“A glitch!” Lydia leapt from the couch in mock-outrage underlaid with a still-beating genuine enthusiasm. Joshua drank up her thrills. “You exploit weaknesses in the game’s code, sir! Have you no shame? Cheater!”
“The best cheater,” he corrected her, spinning his avatar into a tricky edge-walk glitch to skirt around an impassable firepit. It’s true, he had been afraid the world inside Lydia’s Nintendo 64 was a real world that he was somehow interrupting, a land of monsters who despised him. Why else would they all lunge towards him, fangs bared?
Then he’d discovered his first bug. No matter how immersive the experience was, jump off the walls from the wrong angle and this gorgeous castle would collapse into a spiky pile of vertices and textures. And when Joshua glitched through the end goal in record time, saw Lydia’s glee, he felt invincible.
“I stand vanquished,” Lydia whispered. She stepped in close, so close her breath kissed his. There was something imposingly dangerous about her – a cat that wanted to be petted, but might bite. “Care to collect your winnings?”
Her words made gravity disappear. He hadn’t kissed many girls — and those who he’d kissed had denied it, making noises of disgust to their friends. Yet was sure his first kiss with Lydia would be worth a lifetime.
But he’d never made the first move. He’d pawed at girls’ breasts before, and been shamefully dismissed; he wanted her to make him feel needed.
Except now her body heat shimmered next to his, her fingertips pushing up under his shirt… and her shameless desire terrified him. What if he did it wrong? What if he disappointed her?
What if sex broke their friendship?
“I have a hundred kisses in the bank.” He tried to sound cool as a movie star. “Why start now?”
“Why wouldn’t you?”
He stammered, unsure how to respond.
Lydia sighed and turned away, rummaging through a bowl of Cheetos. She crunched the orange curls between her fingertips, grimacing at the way they shattered under pressure.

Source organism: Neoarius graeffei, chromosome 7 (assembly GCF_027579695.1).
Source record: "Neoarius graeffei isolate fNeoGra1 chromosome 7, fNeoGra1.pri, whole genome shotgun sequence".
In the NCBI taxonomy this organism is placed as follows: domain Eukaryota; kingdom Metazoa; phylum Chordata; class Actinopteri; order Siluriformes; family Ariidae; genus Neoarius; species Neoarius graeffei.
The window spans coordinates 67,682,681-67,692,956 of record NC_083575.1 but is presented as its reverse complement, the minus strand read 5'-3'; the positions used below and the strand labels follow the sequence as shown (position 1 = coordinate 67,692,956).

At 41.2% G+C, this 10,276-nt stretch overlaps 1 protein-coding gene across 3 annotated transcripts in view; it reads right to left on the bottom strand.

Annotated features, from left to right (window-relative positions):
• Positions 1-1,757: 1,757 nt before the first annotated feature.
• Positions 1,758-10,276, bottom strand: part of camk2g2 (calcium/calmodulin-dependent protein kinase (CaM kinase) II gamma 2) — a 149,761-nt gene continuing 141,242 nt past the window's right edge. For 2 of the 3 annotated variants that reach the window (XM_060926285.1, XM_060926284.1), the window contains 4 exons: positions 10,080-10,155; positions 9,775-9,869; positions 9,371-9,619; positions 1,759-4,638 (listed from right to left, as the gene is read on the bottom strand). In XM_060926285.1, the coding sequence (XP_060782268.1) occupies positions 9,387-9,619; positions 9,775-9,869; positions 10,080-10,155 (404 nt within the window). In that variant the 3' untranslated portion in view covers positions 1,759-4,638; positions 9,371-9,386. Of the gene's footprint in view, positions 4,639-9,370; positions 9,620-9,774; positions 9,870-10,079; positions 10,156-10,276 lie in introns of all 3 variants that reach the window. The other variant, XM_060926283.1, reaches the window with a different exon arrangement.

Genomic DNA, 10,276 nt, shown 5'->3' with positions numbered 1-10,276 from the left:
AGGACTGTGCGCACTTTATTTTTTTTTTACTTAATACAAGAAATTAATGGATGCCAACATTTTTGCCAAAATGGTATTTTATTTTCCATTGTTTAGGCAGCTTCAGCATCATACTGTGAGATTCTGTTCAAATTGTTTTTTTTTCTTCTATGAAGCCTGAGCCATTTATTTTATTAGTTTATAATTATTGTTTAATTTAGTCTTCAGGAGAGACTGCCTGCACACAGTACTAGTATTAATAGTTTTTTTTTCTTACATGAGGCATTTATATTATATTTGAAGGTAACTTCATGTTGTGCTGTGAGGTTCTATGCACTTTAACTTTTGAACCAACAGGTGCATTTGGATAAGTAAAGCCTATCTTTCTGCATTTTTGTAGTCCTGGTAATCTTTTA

His chest hurt. He knew he’d disappointed her; but what should he have done? Just… had sex with her? How could a guy know the rules?
Should he try to kiss her now? With her mouth full of Cheetos? Or should he tell her how pissed off he was that she’d expected something different, in this basement, where cuddling and teasing had been fine before?
No. He might lose her.
“…So what have you been playing?” he asked. “Judging from the way you’re eyeing that bowl of Cheetos, you’ve forgotten to eat again.”
She flinched. “…Stonehewn.”
“That’s not even a game.” Lydia was playing things she’d despised before, keeping secrets. “Digging in mountains? Making pretend fortresses without a single enemy to fight?”
Lydia flashed him a cell phone picture. “See that? That is an exact replica of the Taj Mahal. It took Ameinias six months from scratch to build it — mining ore from the mountains, chaining up to making adzes, sculpting every tile in the lotus designs on the balcony….”
“And when he laid that last tile, did the game give him an achievement?”
“Only Ameinias can tell you whether the effort suffices.”
Joshua slumped back on the couch. “I have a game where people tell me when I’ve done well enough. It’s called Nathan Hale High. And it sucks.”
“Oh, honey.” She shook her head, as if Joshua could not keep up with her; fear adrenaline-shocked its way through his body. She’d been the only friend he’d never had to pretend with. And now…
She sensed his panic, squeezed his shoulder. “Look, it’s not like Stonehewn is deep or anything. It’s mostly just wandering around. But… there’s something beautiful in its starkness.”
“And then you dig trenches.”
“No, it’s…” She paused, struggling to condense complex sentiments into words – and for a moment Joshua thought, this is what Lydia would look like, if she fell in love with another man. “It’s like living a dream. You can run for hours, and the game creates new worlds around you. And those worlds, they’re beautiful, all grassy fields and thick jungles and deep blue oceans, but… that loneliness challenges you. You can dismantle a mountain into rubble, reshape the stone into cities, and yet… what does it mean? Nobody else exists. You don’t have to please anyone else. You can’t. So you… you keep running deeper…”
She crumpled the Cheetos. “Oh, I can’t explain it.”
He slid his arm around her. “It’s okay. I get it.”
He didn’t. She sounded weird, off-kilter. But he would agree with whatever she said to erase this weird fracture growing between them. She curling up against him.
“You’re the best,” she sighed happily. “You get me.”
The warmth of her body made the lie okay.
He put on another My Little Pony marathon, a show meant for kids that they both secretly adored. Yet Lydia shifted in his arms, distracted. Joshua felt like an old and beloved obligation; she stayed only to comfort him.
But before she scuttled out of the house, Lydia did something she’d never done before: after the hug goodbye, she kissed him on the cheek. She pulled her lips away from his skin slowly, reluctantly.
“There is a way to beat Stonehewn,” she whispered. “And I’m going to beat him.”
And she was gone.
A week later, she was dead.